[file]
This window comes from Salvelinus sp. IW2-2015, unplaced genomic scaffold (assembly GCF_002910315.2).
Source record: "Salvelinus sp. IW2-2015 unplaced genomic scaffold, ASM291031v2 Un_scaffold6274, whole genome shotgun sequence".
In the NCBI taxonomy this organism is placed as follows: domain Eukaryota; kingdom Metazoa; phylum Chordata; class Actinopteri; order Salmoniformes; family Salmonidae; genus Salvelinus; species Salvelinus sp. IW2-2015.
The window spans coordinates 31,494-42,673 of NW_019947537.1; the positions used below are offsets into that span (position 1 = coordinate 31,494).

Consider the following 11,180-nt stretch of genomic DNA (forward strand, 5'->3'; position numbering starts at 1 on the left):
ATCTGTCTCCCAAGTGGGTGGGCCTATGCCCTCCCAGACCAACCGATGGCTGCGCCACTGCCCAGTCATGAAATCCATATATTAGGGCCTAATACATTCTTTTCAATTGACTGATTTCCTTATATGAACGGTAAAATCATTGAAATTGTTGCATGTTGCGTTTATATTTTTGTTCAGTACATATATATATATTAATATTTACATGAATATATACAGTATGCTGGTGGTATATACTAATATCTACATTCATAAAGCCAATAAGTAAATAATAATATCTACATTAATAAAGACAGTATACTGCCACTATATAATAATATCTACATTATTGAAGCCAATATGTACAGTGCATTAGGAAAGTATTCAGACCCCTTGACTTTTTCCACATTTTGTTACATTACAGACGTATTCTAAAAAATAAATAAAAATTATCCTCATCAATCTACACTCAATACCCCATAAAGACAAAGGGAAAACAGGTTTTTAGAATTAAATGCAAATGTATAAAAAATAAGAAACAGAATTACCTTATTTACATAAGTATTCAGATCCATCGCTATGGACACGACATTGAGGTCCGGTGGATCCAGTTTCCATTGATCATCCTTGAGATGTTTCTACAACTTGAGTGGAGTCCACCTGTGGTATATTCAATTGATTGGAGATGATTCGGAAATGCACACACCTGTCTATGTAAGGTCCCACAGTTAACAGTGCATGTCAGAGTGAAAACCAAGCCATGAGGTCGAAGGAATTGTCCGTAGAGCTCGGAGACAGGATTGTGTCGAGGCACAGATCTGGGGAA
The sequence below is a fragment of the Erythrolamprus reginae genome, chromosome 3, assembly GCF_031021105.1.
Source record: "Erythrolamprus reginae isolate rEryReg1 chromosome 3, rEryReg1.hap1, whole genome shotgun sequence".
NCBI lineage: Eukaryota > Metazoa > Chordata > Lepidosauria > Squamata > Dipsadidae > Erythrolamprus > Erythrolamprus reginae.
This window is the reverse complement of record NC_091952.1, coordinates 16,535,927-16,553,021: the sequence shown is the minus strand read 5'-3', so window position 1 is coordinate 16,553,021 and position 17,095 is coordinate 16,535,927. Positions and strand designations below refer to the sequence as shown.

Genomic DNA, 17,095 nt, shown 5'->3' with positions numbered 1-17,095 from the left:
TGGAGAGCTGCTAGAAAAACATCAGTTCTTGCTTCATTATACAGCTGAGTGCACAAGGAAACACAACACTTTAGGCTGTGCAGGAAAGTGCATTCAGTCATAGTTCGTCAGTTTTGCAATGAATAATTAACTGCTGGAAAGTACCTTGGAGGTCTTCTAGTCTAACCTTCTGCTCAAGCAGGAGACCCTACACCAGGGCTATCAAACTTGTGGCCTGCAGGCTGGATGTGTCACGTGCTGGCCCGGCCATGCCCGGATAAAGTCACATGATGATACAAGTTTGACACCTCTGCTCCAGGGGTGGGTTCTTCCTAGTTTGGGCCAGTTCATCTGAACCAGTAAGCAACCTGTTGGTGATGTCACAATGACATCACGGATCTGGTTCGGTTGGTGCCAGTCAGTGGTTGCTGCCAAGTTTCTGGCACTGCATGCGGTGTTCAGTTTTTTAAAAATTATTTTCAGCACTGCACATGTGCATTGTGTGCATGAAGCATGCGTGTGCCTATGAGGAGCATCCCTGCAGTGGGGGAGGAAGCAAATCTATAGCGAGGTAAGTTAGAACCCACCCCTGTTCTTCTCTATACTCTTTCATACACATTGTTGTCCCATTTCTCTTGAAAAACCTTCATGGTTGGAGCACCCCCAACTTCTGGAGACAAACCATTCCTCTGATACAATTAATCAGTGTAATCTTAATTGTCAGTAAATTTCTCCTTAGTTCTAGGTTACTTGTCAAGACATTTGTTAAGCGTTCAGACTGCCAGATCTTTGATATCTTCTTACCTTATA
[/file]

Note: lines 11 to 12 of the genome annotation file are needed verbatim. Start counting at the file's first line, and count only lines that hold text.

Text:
Genomic DNA, 17,095 nt, shown 5'->3' with positions numbered 1-17,095 from the left:
TGGAGAGCTGCTAGAAAAACATCAGTTCTTGCTTCATTATACAGCTGAGTGCACAAGGAAACACAACACTTTAGGCTGTGCAGGAAAGTGCATTCAGTCATAGTTCGTCAGTTTTGCAATGAATAATTAACTGCTGGAAAGTACCTTGGAGGTCTTCTAGTCTAACCTTCTGCTCAAGCAGGAGACCCTACACCAGGGCTATCAAACTTGTGGCCTGCAGGCTGGATGTGTCACGTGCTGGCCCGGCCATGCCCGGATAAAGTCACATGATGATACAAGTTTGACACCTCTGCTCCAGGGGTGGGTTCTTCCTAGTTTGGGCCAGTTCATCTGAACCAGTAAGCAACCTGTTGGTGATGTCACAATGACATCACGGATCTGGTTCGGTTGGTGCCAGTCAGTGGTTGCTGCCAAGTTTCTGGCACTGCATGCGGTGTTCAGTTTTTTAAAAATTATTTTCAGCACTGCACATGTGCATTGTGTGCATGAAGCATGCGTGTGCCTATGAGGAGCATCCCTGCAGTGGGGGAGGAAGCAAATCTATAGCGAGGTAAGTTAGAACCCACCCCTGTTCTTCTCTATACTCTTTCATACACATTGTTGTCCCATTTCTCTTGAAAAACCTTCATGGTTGGAGCACCCCCAACTTCTGGAGACAAACCATTCCTCTGATACAATTAATCAGTGTAATCTTAATTGTCAGTAAATTTCTCCTTAGTTCTAGGTTACTTGTCAAGACATTTGTTAAGCGTTCAGACTGCCAGATCTTTGATATCTTCTTACCTTATA